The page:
BOULDER, Colo. (AP) – Gary Barnett reluctantly stepped down as football coach of Colorado on Thursday, accepting a $3 million settlement and ending a tenure that was riddled by off-the-field problems but ultimately done in by recent bad results on the field.

Barnett said the decision was made by athletic director Mike Bohn.

“In the last 24 hours, Mike has made a decision to change the football coach at the University of Colorado,” he said.

“I respect that decision, I didn’t like that decision – I didn’t resign my position – but I wholeheartedly accept … the decision.”

Barnett pointed to a resume that includes a Big 12 Conference championship, several Big 12 North titles and conference honors as coach of the year.

“I would deem that a success. Other people might not,” he said. Choking up and pausing, Barnett thanked his players and fellow coaches. He conceded he was disappointed in the decision and that as little as three weeks ago he was looking forward to a contract extension.

Colorado, however, lost three straight games by a combined score of 130-22.

“It’s pretty simple. We lost,” he said. “I think our team has been overly concerned about a contract extension … We ran out of juice, the well went dry.”

The Buffs (7-5) will face Clemson in the Champs Sports Bowl on Dec. 27. said Barnett, 49-38 over seven seasons, will not coach the team in that game.

“I think we’re sad to leave the university but he is willing and is accepting the decision by the university, to the extent that he has a voice in that issue, and they were good enough to come to us and talk to us about it,” said Barnett’s attorney, John Rodman.

Cornerback Terrence Wheatley said he was disappointed and wanted Barnett to coach in the bowl game. Tight end Quinn Sypniewski called Barnett’s dismissal a “tragedy” and said the coach was upset when he told his team the news.

“He spoke with emotion and with passion,” Sypniewski said. CU Regent Michael Carrigan said Barnett’s resignation was the best decision.

“We’ve implemented recent changes, but it’s important to have a change in personnel to really make the reforms lasting,” he said.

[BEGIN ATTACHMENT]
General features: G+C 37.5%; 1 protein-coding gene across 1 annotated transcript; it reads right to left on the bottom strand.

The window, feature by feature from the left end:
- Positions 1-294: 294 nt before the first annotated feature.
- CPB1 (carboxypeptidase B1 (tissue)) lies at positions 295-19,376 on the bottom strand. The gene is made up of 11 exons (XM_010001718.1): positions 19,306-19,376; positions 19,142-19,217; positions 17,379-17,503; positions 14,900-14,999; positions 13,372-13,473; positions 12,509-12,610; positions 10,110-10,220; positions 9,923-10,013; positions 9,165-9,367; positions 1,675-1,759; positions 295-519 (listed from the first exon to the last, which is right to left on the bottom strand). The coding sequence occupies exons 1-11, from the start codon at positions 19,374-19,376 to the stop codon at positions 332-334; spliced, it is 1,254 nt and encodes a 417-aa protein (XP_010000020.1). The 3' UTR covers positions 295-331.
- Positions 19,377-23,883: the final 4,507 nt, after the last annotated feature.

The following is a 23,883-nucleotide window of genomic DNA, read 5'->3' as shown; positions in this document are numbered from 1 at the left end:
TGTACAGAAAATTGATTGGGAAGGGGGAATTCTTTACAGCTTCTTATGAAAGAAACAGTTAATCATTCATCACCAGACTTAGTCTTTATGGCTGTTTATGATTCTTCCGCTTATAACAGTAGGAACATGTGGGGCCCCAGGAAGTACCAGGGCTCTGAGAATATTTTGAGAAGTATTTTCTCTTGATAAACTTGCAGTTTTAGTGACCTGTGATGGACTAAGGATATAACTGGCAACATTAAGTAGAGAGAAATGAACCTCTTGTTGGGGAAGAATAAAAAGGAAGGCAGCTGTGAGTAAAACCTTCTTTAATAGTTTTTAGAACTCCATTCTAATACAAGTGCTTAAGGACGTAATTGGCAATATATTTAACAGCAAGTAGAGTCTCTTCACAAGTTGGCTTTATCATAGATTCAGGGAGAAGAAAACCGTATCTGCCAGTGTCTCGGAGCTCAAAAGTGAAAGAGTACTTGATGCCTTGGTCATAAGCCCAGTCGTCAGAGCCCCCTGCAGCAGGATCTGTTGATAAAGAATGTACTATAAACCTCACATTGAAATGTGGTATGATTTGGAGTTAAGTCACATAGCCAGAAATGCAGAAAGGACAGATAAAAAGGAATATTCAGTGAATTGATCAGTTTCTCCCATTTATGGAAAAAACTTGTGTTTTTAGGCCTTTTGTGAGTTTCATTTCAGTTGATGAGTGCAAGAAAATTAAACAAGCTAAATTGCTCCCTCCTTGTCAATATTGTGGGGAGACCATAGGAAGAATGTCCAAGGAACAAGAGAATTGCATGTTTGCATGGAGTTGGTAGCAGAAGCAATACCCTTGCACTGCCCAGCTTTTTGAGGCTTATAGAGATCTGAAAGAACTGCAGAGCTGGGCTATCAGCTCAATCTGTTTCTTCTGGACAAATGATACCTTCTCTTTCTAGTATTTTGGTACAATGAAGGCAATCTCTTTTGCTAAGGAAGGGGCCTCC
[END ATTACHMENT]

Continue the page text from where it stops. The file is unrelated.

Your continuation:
“Performance issues both on the field and off the field led us to believe it was a good decision.”

Thus marked a fairly rapid – though not all that stunning – reversal for Colorado, which appeared ready to offer Barnett a contract extension as recently as a month ago.

The coach said he pretty much thought the extension was a done deal when the Buffs began the season 7-2 and appeared to be rolling toward their fourth Big 12 North title in five years.

Many figured it was only a matter of a state audit of Barnett’s football camps, due out next Monday, that was holding things up.

Things changed, though, as Colorado ended up winning the division title, but backed into it without winning another game.

After a humiliating 70-3 loss to Texas in the Big 12 title game last Saturday, Barnett conceded he didn’t know why his team had been unable to recover from a loss to Iowa State, three weeks earlier, that started the losing streak and said “We all know this is a pretty fragile existence.”

Nobody was more in touch with that than Barnett, an assistant at CU for Bill McCartney during the heyday of the 1990s, who went onto Northwestern and turned that lagging program around.

He was brought to Colorado, ironically, to help spruce up the image of a program that had earned something of a renegade status under Rick Neuheisel.

At first, Barnett was successful. By the end, though, he found himself in the center of a sordid recruiting scandal, which resulted in an investigation that concluded drugs, alcohol and sex were used to entice recruits to the Boulder campus, though none of practices were sanctioned by university officials.

No charges were filed, but Barnett got into further trouble when he used derogatory terms in talking about kicker Katie Hnida, who came out with allegations that she was raped by a teammate in 2000.

Barnett was suspended by the school in the spring of 2004 and had restrictions placed on his recruiting, which have since been eased.

When Barnett returned from his suspension, he still had his job, but the president, chancellor and athletic director were all soon gone.

Still, his future looked secure with the strong start to this season and an apparently good relationship with Bohn, who was hired last spring to replace Dick Tharp.

But the inability to get the contract extension done – Barnett changed agents just a few weeks ago – left both parties in an awkward situation.

Barnett couldn’t legitimately recruit with only a year left on his deal; no players want to play for a lame-duck coach. CU, on the other hand, couldn’t really afford to pay Barnett what it would cost to buy him out, then fork out more to hire a new coach.

But apparently, the idea of handing over a new contract to a coach whose teams had been badly beaten over the last three games simply didn’t seem plausible for Bohn.

Barnett would have been owed about $1.8 million if he had been fired, $1.6 as part of a backloaded performance clause in his contract and about $200,000 for next year’s salary.

He wound up with an extra $1 million as a result of this week’s negotiations – meaning the cash-strapped school has to scrape up the dough to get rid of the coach who, in the oddest twist of all, found it was the performance between the lines, not outside of them, that proved his undoing.

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